Doctoral degree makes a difference on the Dutch labour market

Doctoral degree makes a difference on the Dutch labour market

Doctoral degree holders more often work on a full-time basis and are usually employed on a higher professional level than people without a doctorate, according to the Central Bureau of Statistics (CBS).

In the period 2007/2010, nearly 60 thousand people in the Netherlands had earned a doctoral degree, i.e. 6 percent of the more than 900 thousand university graduates aged between 15 and 65.

More than 80 percent of people who have completed a doctoral degree are employed on a scientific level versus more than half of university graduates without a doctoral degree. Doctoral degree holders relatively often work as a physician, (university) lecturer or researcher.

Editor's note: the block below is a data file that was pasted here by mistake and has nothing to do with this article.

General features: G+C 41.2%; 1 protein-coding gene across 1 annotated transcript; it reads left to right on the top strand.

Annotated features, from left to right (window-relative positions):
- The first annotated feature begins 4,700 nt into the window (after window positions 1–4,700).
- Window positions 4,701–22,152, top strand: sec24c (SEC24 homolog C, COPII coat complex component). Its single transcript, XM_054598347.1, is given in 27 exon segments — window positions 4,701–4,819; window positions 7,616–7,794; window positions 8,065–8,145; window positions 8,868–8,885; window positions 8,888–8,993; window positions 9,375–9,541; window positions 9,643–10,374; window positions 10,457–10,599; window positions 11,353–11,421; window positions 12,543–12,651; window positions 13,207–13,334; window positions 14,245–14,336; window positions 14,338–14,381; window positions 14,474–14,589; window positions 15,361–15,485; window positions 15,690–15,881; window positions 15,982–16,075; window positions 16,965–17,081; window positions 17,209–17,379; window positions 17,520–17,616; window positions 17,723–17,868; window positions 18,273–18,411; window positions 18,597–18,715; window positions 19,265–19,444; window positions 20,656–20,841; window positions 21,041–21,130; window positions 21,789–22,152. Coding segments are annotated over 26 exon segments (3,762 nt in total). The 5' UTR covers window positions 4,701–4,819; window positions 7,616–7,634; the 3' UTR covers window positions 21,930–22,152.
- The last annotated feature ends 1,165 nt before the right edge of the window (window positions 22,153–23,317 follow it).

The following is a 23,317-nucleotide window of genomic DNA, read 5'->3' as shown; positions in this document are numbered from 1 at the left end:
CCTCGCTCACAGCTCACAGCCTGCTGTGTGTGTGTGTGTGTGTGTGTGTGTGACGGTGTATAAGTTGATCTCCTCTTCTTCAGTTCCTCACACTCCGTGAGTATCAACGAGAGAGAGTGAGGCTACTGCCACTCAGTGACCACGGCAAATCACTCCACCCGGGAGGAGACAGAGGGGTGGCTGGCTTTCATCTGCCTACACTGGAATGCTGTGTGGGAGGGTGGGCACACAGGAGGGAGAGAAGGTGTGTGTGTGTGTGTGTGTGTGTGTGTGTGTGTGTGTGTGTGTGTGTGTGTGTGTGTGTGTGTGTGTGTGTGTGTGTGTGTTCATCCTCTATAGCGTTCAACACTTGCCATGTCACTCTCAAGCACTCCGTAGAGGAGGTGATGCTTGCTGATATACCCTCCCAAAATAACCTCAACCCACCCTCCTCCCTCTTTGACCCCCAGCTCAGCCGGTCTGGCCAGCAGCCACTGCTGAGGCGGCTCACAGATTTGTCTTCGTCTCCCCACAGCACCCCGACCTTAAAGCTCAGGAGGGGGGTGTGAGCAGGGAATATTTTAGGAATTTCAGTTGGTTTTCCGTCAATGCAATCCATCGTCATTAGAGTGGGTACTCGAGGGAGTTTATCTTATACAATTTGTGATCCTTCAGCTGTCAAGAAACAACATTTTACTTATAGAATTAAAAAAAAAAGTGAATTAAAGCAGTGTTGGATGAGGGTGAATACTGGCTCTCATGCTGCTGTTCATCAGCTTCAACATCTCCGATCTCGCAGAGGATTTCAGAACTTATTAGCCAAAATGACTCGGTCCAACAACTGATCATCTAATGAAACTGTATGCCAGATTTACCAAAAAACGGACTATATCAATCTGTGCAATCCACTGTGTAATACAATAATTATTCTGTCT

More than nine in ten doctoral degree holders belong to the employed labour force. Their labour market participation rate is higher than for university graduates without a doctorate. They also more often work full-time, i.e. 74 against 68 percent.

The difference between the two categories is mainly due to the fact that most people who doctoral degree holders are men and men have a higher labour participation rate and more often work on a full-time basis than women.

In some respects, a doctoral degree is not essential. In both categories, approximately three quarters work on permanent employment contracts and one in five are self-employed.

Source: CBS

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